Perhaps the most unfortunate truth in all of this is that I am ill-equipped to break the chain of masculinity in our tradition. As egalitarian as I try to be, as promoting of women’s issues as I hope to be, as much as I want us to learn together about women’s issues, I am not a woman. It could even be said that this entire sermon is mansplaining. I cannot help being born male, nor would I change a thing. I enjoy being male, but I cannot teach from the perspective offered by Rabbi Wenig or any other female teacher. My experiences are different. I have never had to read myself in to our teachings. I have never been suppressed by gender hierarchy. I have never been ridiculed or parodied for trying to push the feminine point of view into our sources of knowledge. I just cannot empathize.

But I can sympathize. I can be supportive. I can learn with you women and men alike, and put together a program where we, as a community, learn from some amazing women this year. It is with this in mind that we are announcing that our study theme for the Jewish year 5780 will be Jewish Women Authors.

In addition to studying texts written from women’s perspectives, we will be bringing out several authors so we can learn from the sources. As Ben Zoma says in Pirkei Avot, “Who is wise? The one who learns from all people.” Jewish Women authors have a completely different perspective from mine. While we cannot expect to ever learn from all people, bringing some of these authors to CBT allows us to learn from a perspective that I cannot offer.

Our first author will be Cantor Barbara Ostfeld, whose novel Catbird: The Ballad of Barbi Prim, tells the story of an auspicious and talented 8-year-old who dreams of becoming a pioneer. Cantor Ostfeld is a pioneer herself, as she is the first female cantor in Jewish history. She will be joining us for Shabbat services on November 22, which is fittingly a Musical Shabbat, where she will teach about her book and her journey. There will be a dinner before Shabbat services that evening, and she will give us a preview as we dine, and she will stick around for a book signing and Q&A after services.

In January we are working on hosting Stephane Butnick, one of the hosts of the podcast Unorthodox, and author of the released-last-week The Newish Jewish Encyclopedia. If you are not familiar with the podcast Unorthodox, you should download an episode or two and listen in your car on the way home from services today. If you are not familiar with what a podcast is, she wrote a book.

In February we will welcome USA Today Bestselling author Rochelle Weinstein, who will present her fifth novel, This is Not How it Ends, which will be released on January 1, 2020. I have read three of her other four books, and every time I am enthralled by how she so beautifully crafts her characters, and how descriptive she is of the scenes she creates. Weinstein immerses her readers into the world of her novels, and if you have the chance to read any of them you will not be disappointed.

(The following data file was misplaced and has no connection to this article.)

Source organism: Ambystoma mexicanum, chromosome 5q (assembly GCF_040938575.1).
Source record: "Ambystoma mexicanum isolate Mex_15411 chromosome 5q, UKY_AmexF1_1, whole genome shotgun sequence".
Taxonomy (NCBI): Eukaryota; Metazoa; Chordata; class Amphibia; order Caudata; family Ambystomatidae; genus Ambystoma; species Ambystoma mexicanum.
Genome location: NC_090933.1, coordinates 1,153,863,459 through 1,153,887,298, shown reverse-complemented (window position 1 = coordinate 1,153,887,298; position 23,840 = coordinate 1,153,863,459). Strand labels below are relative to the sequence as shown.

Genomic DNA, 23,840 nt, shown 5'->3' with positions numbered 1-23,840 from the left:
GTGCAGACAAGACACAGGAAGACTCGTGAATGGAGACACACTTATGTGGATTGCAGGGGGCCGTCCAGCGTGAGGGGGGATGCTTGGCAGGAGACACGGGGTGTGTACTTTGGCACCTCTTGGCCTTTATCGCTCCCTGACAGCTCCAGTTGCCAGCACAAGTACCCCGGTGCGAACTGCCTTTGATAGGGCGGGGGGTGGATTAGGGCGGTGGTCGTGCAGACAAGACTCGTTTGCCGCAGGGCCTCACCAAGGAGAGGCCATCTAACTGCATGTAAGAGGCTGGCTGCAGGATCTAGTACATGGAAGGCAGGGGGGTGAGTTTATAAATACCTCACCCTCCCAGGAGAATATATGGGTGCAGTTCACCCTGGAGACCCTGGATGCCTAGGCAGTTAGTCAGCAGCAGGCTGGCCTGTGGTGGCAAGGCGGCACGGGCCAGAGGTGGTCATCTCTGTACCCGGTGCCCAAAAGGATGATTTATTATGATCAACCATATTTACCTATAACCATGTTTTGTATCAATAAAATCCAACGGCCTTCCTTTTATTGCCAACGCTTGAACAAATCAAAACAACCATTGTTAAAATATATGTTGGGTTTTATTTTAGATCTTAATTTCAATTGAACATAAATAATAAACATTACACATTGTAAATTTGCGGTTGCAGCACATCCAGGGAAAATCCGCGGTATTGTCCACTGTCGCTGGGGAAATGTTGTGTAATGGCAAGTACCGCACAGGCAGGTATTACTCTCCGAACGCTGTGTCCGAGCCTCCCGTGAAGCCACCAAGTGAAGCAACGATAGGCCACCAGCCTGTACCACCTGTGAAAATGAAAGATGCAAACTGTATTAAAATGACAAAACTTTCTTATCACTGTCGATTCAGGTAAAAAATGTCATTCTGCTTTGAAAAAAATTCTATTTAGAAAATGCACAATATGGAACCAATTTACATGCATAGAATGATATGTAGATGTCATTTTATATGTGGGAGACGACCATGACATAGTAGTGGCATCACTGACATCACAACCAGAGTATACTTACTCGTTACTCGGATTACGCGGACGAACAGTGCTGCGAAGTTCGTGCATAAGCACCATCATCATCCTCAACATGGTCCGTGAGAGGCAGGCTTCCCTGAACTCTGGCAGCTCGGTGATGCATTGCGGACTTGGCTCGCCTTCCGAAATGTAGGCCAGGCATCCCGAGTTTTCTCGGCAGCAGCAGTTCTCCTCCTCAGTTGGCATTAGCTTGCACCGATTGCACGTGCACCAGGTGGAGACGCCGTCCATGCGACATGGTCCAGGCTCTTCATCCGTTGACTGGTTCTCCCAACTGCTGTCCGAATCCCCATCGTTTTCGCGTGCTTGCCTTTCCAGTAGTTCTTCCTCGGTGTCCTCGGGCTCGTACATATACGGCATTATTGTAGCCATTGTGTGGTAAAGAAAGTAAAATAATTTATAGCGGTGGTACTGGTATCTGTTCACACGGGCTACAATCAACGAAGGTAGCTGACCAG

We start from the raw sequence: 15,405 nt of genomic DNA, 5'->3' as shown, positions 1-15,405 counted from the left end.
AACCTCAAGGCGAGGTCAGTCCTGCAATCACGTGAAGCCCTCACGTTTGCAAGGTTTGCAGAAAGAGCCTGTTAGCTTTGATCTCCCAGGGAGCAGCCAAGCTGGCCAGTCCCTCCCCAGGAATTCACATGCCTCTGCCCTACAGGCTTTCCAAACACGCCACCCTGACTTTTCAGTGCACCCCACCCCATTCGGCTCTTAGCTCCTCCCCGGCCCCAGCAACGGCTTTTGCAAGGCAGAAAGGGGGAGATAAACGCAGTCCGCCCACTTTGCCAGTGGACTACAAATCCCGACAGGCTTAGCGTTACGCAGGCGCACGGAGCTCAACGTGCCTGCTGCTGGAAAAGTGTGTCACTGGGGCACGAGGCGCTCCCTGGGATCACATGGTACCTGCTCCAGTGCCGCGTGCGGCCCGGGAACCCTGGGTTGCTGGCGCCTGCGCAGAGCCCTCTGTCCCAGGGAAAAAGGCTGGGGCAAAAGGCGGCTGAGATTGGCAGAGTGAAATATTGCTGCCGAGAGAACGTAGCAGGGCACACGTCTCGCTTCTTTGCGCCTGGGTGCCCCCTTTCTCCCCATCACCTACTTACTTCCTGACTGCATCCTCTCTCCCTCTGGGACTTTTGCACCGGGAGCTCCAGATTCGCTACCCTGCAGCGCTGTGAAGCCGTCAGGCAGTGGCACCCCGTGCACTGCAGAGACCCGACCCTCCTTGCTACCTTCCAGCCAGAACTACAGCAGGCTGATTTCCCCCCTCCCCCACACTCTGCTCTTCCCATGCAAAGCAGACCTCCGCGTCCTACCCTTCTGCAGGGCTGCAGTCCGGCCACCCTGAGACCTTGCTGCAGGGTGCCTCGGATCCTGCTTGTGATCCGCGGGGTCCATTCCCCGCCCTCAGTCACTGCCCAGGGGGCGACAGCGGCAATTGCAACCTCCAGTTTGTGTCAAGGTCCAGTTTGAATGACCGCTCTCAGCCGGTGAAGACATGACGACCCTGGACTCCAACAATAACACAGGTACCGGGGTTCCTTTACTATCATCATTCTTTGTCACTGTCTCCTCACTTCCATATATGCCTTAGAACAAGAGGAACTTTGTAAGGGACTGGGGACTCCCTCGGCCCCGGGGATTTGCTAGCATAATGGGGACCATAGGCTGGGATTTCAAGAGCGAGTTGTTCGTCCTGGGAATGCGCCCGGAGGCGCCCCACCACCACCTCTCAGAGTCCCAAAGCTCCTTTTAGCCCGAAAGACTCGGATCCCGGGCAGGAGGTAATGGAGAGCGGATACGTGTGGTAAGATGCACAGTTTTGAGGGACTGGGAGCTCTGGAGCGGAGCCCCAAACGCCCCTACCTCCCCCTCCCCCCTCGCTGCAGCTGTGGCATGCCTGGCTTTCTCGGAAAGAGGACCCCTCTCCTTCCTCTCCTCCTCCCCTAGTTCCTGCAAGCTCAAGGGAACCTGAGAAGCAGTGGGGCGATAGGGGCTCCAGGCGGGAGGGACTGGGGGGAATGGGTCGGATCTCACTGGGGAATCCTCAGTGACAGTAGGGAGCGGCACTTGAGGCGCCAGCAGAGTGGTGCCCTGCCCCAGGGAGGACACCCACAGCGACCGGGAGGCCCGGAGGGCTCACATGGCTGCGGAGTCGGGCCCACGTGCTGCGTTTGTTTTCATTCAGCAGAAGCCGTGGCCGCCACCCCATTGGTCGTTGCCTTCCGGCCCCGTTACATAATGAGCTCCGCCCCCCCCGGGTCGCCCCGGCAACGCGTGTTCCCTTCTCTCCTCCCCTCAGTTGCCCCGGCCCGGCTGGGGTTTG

In addition to Cantor Ostfeld and Rochelle Weinstein, we are working with brand new author Melissa W. Hunter, whose first novel, What She Lost, features a protagonist based on her own grandmother, a Holocaust survivor whose experiences shape the course of Hunter’s story.

A big thank you and shout out to Nancy Danger, who is chairing this series of authors. Nancy and I are working hard to create an interesting and meaningful series for CBT.

You may or may not know the names Cantor Barbara Ostfeld, Stephanie Butnick, or Rochelle Weinstein, and I know you trust us to bring quality presenters to CBT. But you should know we are also courting a certain author who is very familiar to this congregation. Editor of The Sacred Calling: Four Decades of Women in the Rabbinate, Rabbi Rebecca Einstein Schorr is likely to be on book tour next summer or fall with a new offering from CCAR Press, and even though it will likely be after this programming year, we know she will make her home congregation a stop on her journey.

If you are interested in bringing an author to us this year, whether you have connections to her or not, please contact Nancy Danger to get on her Jewish Women Authors team. We are looking to book a couple more authors for the year, and we know this is going to be an amazing series for all of our learners.

More information will come through our weekly emails, texts, and on the new web site. So please keep your eyes peeled, and be sure to let Nancy know if you would like to help.

Throughout the year 5780, may we become wise the way Rabbi Ben Zoma would suggest. May our learning this year bring voices that we might otherwise not hear that open us up to new perspectives. May we celebrate Women Jewish Authors and enjoy another year of learning together as a community. May we allow new points of view to enrich our engagement with our sacred tradition of education. May our learning together make the new year better and sweeter than the years before.